The US Supreme Court on Wednesday granted a request by President Donald Trump’s administration to fully enforce a new rule that would curtail asylum applications by immigrants at the US-Mexico border, a key element of his hardline immigration policies.
The court said the rule, which requires most immigrants who want asylum to first seek safe haven in a third country through which they traveled on their way to the United States, could go into effect as litigation challenging its legality continues.
Among the nine judges on the court, liberal Justices Sonia Sotomayor and Ruth Bader Ginsburg dissented.
The court’s ruling handed a victory to Trump at a time when much of his immigration agenda had been struck down by lower courts. “BIG United States Supreme Court WIN for the Border on Asylum!” Trump said on Twitter.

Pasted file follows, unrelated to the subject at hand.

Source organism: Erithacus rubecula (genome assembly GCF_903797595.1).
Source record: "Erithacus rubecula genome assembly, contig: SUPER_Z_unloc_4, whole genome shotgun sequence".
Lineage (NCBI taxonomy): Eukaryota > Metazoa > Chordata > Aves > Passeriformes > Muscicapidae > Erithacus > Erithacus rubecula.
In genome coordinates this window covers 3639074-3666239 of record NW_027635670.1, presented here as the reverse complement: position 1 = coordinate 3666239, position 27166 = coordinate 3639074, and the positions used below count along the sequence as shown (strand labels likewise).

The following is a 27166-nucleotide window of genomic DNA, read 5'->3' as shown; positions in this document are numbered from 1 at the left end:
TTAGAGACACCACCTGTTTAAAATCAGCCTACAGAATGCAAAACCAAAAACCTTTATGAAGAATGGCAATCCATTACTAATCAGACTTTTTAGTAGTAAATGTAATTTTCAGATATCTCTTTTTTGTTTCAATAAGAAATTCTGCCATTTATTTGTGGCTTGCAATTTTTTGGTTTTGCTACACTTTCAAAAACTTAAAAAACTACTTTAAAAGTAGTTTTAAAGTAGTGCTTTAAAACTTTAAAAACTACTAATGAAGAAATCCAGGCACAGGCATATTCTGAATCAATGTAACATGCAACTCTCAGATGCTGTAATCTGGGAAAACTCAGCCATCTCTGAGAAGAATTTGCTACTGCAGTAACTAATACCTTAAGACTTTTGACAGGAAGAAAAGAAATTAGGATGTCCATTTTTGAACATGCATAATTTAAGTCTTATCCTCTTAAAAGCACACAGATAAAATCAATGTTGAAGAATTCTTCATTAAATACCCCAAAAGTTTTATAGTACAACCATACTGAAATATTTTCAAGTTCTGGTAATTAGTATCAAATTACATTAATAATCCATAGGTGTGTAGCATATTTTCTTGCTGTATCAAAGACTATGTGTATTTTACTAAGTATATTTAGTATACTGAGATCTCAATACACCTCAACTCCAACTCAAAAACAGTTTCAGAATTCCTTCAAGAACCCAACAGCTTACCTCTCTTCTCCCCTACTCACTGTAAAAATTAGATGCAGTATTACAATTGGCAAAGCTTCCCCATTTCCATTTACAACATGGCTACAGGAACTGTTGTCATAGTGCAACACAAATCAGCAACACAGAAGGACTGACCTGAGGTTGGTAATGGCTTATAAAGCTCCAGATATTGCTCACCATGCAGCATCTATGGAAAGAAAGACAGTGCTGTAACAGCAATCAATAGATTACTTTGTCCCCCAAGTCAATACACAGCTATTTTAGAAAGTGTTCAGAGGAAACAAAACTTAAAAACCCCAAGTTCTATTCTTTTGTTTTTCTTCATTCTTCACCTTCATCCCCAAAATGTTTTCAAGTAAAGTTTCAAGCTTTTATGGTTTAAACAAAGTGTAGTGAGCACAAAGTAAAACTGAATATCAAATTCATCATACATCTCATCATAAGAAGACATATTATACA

The rule would bar almost all immigrants from applying for asylum at the southern border. It represents the latest effort by Trump’s administration to crack down on immigration.
The American Civil Liberties Union and others who challenged the administration’s policy in federal court said it violates US immigration law and accused the administration of failing to follow the correct legal process in issuing the rule, which was unveiled on July 15.
US Supreme Court said it will allow the asylum restriction to remain in place until the underlying legality of the rule is determined at trial.
“This is just a temporary step, and we’re hopeful we’ll prevail at the end of the day,” ACLU attorney Lee Gelernt said. “The lives of thousands of families are at stake.”
The Republican president’s administration issued the rule in an attempt to reduce the surging number of asylum claims primarily by Central American migrants who have crossed the US-Mexico border in large numbers during his presidency. The rule would keep asylum protections for Mexican citizens.